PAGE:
Syrian refugees Yazan Al-Salkini, 19, center, and brother Nabil, 14, left, hand out water to the homeless in downtown Seattle.
KUOW photo/Liz Jones

The debate about resettling Syrian refugees has some people asking, “Why don’t we use that money on homeless veterans instead?”

We asked homeless veterans in downtown Seattle what they thought.

Department of Veterans Affairs
Department of Veterans Affairs

The number of VA Puget Sound patients waiting for home health care soared over the space of six months, making the facility’s wait list the second longest in the nation.

That’s according to a report from the Department of Veteran’s Affairs Office of Inspector General.

Marine veteran John Knox arranges fall produce at the Growing Veterans farm stand at the VA Hospital in Seattle. Knox says learning to farm helped him make the transition back to civilian life.
KUOW photo/Patricia Murphy

Army vet Josh Wheeldon can tick off a half-dozen veterans groups he has volunteered with: The Mission Continues, AmeriCorps Vet Corps, Team Rubicon, Iraq and Afghanistan Veterans of America, 22Kill, Seattle Stand Down and Team Red White and Blue.

He’s also a lifetime member of the older Veterans of Foreign Wars. But he doesn’t always feel like he fits in there.

Oregon says it's making strides in finding housing for homeless veterans and just announced funding for two new housing projects for vets.

The leadership of the American Legion and VFW is seeking younger, more diverse members. But they face a challenge changing their public image.

Groups like the American Legion and Veterans of Foreign Wars have served former service members for a century. But declining membership threatens to lessen their influence.

Navy veteran Donald Lollis said he's been sleeping on the streets for six months. 'They give you an honorable discharge and you just do the best you can. And that's how I've been living.'
KUOW Photo/Posey Gruener

It's 3 a.m. on the first day of a massive free clinic at Seattle Center. Anyone who needs medical, dental or vision care can find help here today — first come, first served. 

An Iraq vet named Ryan Mielcarek addressed the crowd: “By a quick show of hands, do we have any veterans in the audience here today?”

Mielcarek is the South Sound platoon leader with the veteran volunteer group, The Mission Continues. Their goal is to connect with veterans experiencing homelessness, more than 600 in King County according to official estimates.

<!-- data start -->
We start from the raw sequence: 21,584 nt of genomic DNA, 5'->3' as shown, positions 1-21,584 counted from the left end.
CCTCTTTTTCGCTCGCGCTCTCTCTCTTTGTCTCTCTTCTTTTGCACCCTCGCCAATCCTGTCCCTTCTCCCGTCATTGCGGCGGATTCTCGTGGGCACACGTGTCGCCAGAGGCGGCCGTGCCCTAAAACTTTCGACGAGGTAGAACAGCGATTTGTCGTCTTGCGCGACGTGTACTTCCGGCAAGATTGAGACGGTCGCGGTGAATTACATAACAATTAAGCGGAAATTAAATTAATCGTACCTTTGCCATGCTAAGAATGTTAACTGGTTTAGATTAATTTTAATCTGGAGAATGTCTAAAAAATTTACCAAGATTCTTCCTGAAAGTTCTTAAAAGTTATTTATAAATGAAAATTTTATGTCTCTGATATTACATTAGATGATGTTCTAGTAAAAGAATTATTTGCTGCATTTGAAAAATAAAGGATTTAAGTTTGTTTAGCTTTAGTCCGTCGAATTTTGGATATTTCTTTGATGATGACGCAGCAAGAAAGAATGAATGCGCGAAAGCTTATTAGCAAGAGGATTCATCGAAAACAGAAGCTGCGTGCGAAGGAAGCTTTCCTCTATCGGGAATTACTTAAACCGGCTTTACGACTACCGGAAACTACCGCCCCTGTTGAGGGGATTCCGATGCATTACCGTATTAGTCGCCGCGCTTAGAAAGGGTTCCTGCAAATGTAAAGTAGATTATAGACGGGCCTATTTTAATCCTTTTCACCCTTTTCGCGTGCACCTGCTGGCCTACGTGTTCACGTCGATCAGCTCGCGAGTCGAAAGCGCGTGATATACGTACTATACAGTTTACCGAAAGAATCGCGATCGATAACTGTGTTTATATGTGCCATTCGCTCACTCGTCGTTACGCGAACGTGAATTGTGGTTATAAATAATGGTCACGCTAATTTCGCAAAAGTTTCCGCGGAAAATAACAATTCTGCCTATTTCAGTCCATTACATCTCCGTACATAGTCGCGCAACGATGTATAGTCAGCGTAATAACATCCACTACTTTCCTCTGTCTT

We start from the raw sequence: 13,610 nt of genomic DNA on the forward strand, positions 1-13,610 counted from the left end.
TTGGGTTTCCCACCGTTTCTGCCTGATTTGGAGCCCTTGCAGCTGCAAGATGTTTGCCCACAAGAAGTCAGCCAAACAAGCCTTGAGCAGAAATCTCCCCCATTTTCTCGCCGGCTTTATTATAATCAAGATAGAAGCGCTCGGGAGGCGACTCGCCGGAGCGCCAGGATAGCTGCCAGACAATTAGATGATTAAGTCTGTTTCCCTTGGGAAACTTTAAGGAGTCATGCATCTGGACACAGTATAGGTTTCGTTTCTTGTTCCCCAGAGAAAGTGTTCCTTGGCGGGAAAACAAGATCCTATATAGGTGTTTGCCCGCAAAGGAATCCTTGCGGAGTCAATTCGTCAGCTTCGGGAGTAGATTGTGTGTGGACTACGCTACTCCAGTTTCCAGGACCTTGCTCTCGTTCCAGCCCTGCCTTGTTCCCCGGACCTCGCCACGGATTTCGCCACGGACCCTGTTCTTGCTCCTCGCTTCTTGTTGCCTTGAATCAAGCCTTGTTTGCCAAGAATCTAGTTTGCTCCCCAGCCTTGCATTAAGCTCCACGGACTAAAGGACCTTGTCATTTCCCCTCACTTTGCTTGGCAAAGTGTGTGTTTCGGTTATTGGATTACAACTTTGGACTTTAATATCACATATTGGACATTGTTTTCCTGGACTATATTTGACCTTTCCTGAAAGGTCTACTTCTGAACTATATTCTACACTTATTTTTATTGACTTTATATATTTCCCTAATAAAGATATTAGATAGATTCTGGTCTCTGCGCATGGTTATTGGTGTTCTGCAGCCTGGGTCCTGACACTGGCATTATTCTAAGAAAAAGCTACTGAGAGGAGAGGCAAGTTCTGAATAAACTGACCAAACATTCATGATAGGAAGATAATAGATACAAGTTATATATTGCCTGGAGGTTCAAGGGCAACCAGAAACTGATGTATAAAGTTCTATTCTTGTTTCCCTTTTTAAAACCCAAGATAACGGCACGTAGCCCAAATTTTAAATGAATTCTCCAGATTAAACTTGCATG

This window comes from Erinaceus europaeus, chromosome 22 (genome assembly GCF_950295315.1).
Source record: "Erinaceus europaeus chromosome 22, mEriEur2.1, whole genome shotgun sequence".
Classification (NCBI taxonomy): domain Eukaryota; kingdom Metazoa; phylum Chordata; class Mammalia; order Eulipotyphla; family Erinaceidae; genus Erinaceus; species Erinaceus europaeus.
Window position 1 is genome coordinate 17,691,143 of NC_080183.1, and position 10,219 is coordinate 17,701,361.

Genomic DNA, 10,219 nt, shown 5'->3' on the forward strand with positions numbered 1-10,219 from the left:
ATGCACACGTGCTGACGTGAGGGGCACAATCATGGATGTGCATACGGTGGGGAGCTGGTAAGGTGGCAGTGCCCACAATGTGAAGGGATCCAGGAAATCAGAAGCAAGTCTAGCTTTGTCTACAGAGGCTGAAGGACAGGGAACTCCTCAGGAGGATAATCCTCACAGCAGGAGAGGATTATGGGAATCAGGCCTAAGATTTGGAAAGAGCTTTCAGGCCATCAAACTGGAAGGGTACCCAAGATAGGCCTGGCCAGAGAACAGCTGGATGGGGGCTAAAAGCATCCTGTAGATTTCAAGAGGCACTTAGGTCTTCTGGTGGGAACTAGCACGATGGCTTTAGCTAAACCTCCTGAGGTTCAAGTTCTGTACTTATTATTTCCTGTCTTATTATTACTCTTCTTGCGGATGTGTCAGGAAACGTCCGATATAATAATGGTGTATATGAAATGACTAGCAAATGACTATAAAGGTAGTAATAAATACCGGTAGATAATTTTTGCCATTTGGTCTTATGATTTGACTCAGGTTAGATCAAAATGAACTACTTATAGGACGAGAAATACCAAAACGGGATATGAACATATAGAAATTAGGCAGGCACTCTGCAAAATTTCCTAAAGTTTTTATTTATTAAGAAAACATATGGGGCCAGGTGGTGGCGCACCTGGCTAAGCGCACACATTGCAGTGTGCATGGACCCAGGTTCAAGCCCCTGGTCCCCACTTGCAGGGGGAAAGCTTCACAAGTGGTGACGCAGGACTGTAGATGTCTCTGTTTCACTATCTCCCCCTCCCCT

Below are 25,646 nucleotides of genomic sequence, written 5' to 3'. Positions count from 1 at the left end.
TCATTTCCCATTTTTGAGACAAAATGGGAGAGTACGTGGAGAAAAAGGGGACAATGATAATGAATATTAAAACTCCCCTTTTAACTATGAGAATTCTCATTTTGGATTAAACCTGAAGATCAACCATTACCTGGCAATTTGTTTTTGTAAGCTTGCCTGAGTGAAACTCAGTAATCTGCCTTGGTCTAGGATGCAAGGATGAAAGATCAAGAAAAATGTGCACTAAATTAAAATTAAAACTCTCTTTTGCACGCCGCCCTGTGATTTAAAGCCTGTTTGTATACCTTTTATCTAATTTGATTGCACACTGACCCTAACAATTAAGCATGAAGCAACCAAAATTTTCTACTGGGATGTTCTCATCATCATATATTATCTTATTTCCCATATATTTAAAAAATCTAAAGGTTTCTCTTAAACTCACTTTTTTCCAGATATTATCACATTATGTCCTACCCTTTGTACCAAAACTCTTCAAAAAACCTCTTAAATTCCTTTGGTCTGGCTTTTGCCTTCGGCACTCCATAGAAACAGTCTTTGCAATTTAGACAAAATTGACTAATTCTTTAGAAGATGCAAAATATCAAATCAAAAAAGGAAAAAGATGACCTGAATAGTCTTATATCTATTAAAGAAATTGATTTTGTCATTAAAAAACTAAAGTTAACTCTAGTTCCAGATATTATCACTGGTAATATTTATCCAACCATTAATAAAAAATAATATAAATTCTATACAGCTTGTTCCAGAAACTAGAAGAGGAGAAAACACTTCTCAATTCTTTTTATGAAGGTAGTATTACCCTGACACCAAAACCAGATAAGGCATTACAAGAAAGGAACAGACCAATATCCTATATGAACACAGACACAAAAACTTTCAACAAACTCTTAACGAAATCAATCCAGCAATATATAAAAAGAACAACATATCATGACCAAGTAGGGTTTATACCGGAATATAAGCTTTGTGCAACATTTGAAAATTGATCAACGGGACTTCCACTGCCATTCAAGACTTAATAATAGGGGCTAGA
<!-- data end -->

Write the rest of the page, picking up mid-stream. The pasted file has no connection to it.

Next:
Department of Veterans Affairs
Department of Veterans Affairs

U.S. Sen. Patty Murray is calling for disciplinary action after a Veterans Affairs investigation found that staffers in Seattle dumped mail about vets’ benefits in a yellow bucket and left it for months. 

A single number has shaped the way that Americans think about young military veterans.

It's the number 22, as in, 22 vets take their lives each day.

The number has become a rallying cry for advocates trying to call attention to suicide among vets, especially those who served in Iraq and Afghanistan.

Twenty-two, not some vague, rounded-off number. Not 30, not 20. Twenty-two.

A number so specific it inspires action. Speeches, fundraisers, marches and even walks clear across the country.

But 22 doesn't quite add up.

Olympic College in Bremerton will receive money that will help to pay for a veteran center for students.
Olympic College

Lake Washington Institute of Technology in Kirkland and Olympic College in Bremerton will get a little more than $100,000 for the next three years to help student veterans.

The grants from the Department of Education will help create centers for student veterans. 

Henry Chamberlain looks at mementos from World War II. He spent three and a half years as a prisoner of the Japanese.
KUOW Photo/Patricia Murphy

In 1945 President Harry Truman declared Sept. 2 as Victory Over Japan Day. Japan surrendered aboard the USS Missouri. It was the official end of World War II.

But the suffering wasn't over for Henry Chamberlain, who had been captured on the Philippines' Bataan Peninsula more than three years before.

This is a tale of two cities. In New Orleans, there are signs of hope that veteran homelessness can be solved. But Los Angeles presents a very different picture.

Under the deafening highway noise of the Pontchartrain Expressway in central city New Orleans, Ronald Engberson, 54, beds down for the night. Engberson got out of the Marines in 1979, plagued even back then by problems with drugs and alcohol. He says that's mostly the reason he's been homeless the past 10 years.

Courtesy of George Patterson and Dave Cable

Lt. James Patterson, better known as Kelly, is missing in action.

Patterson went MIA 48 years ago, after his plane was shot down near Hanoi during the Vietnam War.

Department of Veterans Affairs
Department of Veterans Affairs

VA Puget Sound broke ground on a new mental health and research facility Wednesday.

It’s the first new structure on the VA's Seattle campus since 1988.

File photo of Joint Base Lewis-McChord headquarters.
KUOW Photo/Kara McDermott

The suicide rate among recent veterans is about 50 percent higher than non-veterans with similar demographics. But a study published Wednesday found that deploying to a war zone didn't necessarily increase a service members’ suicide risk.